(1)Rojas, Carlos. Homesickness: Culture, Contagion, and National Transformation in Modern China (Cambridge, Massachusetts: Harvard University Press, 2015), vii. Original emphasis.
(2)Rojas, ix.
(3)Edelman, Lee. No Future: Queer Theory and the Death Drive (Durham: Duke University Press, 2004), 13.
(4)This is informed by Anthony Vidler. See The Architectural Uncanny: Essays in the Modern Unhomely (Cambridge, Mass.: MIT Press, 1999), 7.

About the artist:

Chris Zhongtian Yuan (b.1988, lives and works in London) holds a master’s degree from the Architecture Association School of Architecture (London). He is currently pursuing a Ph.D. in Fine Art at Kingston School of Art (London). Yuan’s works have been extensively featured in institutional exhibitions worldwide, including the Times Museum (Guangzhou, China), Somerset House (London, UK), Reading International (Reading, UK), Macalline Art Centre (Beijing, China), V.O Curations (London, UK), and K11 (Wuhan, China). Additionally, Yuan has participated in screenings and performances at the San Diego Asian Film Festival (California, US, 2023), the International Film Festival Rotterdam (Rotterdam, the Netherlands, 2023), the B3 Biennial of the Moving Image (Frankfurt, Germany, 2022), Whitechapel Gallery (London, UK, 2022), the Power Station of Art (Shanghai, China, 2021), among others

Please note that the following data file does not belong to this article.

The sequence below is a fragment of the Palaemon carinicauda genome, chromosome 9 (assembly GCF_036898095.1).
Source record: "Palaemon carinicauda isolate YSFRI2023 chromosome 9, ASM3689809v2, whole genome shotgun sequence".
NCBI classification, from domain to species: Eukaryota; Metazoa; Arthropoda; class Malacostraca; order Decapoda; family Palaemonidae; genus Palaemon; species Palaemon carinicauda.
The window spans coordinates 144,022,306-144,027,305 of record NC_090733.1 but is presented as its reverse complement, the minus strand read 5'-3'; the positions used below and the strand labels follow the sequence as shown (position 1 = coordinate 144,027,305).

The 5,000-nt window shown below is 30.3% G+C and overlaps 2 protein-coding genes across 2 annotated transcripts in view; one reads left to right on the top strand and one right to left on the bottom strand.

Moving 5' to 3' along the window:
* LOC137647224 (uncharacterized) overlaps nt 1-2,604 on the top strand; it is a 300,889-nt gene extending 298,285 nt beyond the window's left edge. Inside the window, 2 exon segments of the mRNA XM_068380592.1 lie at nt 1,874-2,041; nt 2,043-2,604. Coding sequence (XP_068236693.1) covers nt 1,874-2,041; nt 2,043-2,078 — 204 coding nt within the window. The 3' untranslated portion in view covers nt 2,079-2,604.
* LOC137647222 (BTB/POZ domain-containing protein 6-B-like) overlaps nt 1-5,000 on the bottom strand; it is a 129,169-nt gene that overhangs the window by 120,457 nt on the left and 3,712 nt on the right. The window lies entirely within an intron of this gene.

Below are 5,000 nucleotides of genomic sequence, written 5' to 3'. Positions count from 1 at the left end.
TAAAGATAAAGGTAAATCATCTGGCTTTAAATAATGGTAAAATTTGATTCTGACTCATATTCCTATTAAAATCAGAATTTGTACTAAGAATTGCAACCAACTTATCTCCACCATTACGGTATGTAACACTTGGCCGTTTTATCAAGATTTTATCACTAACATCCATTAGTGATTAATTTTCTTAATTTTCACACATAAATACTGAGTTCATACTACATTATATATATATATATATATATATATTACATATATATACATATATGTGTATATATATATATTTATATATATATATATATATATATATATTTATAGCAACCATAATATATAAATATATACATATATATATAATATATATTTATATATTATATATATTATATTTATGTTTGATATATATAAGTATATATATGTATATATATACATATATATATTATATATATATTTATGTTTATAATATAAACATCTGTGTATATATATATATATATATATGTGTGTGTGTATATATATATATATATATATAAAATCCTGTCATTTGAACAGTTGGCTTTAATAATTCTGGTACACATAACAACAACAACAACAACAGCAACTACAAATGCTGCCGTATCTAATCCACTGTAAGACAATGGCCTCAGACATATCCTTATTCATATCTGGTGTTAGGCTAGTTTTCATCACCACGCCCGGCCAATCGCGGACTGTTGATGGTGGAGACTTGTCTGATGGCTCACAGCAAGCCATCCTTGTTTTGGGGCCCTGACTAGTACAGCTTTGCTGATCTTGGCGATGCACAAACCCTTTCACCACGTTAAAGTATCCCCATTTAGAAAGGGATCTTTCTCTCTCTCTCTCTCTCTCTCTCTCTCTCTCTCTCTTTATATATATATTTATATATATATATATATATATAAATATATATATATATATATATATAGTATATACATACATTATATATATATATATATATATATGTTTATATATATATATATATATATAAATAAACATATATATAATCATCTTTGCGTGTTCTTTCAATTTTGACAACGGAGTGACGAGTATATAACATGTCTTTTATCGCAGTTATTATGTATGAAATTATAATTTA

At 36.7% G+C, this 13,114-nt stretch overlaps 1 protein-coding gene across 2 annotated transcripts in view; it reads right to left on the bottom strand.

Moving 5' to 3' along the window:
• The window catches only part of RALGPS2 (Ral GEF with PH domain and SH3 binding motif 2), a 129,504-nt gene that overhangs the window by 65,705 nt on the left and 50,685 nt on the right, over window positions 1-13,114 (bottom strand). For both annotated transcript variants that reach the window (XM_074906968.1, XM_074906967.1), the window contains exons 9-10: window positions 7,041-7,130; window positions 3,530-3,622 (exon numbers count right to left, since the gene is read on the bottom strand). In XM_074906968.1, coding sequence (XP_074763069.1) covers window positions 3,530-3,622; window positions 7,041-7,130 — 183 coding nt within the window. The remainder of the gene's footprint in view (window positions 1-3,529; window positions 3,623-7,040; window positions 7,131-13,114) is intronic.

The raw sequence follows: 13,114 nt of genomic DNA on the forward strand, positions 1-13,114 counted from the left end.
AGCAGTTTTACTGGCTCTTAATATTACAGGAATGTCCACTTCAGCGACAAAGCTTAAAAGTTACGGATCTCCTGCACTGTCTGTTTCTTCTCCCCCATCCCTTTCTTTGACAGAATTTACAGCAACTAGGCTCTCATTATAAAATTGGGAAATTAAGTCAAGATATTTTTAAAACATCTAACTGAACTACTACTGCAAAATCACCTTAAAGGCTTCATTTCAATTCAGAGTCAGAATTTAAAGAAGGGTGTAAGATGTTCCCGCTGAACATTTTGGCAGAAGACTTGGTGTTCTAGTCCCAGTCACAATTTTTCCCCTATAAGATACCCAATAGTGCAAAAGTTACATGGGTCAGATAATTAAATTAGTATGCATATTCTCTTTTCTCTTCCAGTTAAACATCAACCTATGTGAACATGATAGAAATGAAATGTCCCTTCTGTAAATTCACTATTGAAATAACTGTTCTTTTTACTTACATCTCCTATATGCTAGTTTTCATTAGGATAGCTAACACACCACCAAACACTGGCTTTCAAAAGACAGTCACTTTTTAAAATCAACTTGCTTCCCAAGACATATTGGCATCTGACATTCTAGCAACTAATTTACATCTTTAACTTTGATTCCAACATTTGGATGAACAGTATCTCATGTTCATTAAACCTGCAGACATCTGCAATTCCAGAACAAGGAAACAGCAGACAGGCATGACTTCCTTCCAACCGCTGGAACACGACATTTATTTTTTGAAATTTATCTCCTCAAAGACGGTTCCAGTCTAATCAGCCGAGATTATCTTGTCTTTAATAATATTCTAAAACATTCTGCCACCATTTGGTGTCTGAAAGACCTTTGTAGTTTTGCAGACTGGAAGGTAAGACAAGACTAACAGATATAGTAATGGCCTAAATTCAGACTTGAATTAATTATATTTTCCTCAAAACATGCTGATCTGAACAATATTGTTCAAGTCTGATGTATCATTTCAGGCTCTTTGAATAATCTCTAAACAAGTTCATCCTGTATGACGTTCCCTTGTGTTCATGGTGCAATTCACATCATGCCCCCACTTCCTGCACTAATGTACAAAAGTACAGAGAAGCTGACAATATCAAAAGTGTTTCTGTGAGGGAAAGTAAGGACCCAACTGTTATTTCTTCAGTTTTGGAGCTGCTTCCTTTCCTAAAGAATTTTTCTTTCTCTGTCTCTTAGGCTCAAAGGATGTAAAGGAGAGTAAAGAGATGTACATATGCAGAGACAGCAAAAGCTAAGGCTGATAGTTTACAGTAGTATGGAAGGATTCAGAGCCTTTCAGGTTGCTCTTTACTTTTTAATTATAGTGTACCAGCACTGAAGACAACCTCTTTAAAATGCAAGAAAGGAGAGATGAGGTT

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Tabula Rasa Gallery  (London)